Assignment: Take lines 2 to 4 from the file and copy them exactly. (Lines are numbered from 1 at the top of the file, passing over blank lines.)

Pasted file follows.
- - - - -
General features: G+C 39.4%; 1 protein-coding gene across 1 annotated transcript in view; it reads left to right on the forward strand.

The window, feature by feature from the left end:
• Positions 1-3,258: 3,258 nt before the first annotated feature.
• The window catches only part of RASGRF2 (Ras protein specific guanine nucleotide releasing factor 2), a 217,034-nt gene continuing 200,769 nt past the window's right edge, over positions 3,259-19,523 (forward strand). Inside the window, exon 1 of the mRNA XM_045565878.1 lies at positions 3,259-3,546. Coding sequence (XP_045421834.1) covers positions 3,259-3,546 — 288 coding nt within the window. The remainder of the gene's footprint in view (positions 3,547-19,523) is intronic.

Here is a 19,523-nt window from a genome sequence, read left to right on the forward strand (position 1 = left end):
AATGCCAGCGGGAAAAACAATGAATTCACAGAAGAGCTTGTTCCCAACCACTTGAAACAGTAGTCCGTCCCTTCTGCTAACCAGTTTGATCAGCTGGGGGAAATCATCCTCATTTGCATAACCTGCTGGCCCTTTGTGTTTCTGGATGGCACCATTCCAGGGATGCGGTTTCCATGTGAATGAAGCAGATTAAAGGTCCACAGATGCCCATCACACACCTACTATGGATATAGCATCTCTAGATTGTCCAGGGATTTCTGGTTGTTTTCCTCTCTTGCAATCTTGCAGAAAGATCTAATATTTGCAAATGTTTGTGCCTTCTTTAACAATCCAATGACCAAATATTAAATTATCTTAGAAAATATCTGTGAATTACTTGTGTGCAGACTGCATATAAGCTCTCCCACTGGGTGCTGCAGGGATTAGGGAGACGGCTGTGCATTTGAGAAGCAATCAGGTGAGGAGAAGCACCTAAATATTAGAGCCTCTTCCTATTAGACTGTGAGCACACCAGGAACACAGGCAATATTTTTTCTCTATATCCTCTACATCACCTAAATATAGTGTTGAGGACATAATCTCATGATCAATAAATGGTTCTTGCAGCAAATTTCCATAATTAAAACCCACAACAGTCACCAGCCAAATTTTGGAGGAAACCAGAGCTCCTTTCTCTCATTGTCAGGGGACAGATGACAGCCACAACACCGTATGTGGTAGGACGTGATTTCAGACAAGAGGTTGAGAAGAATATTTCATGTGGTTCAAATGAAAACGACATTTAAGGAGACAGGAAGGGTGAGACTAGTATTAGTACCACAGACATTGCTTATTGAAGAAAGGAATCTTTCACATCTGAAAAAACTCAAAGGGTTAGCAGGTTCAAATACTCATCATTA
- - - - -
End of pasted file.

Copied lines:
The window, feature by feature from the left end:
• Positions 1-3,258: 3,258 nt before the first annotated feature.
• The window catches only part of RASGRF2 (Ras protein specific guanine nucleotide releasing factor 2), a 217,034-nt gene continuing 200,769 nt past the window's right edge, over positions 3,259-19,523 (forward strand). Inside the window, exon 1 of the mRNA XM_045565878.1 lies at positions 3,259-3,546. Coding sequence (XP_045421834.1) covers positions 3,259-3,546 — 288 coding nt within the window. The remainder of the gene's footprint in view (positions 3,547-19,523) is intronic.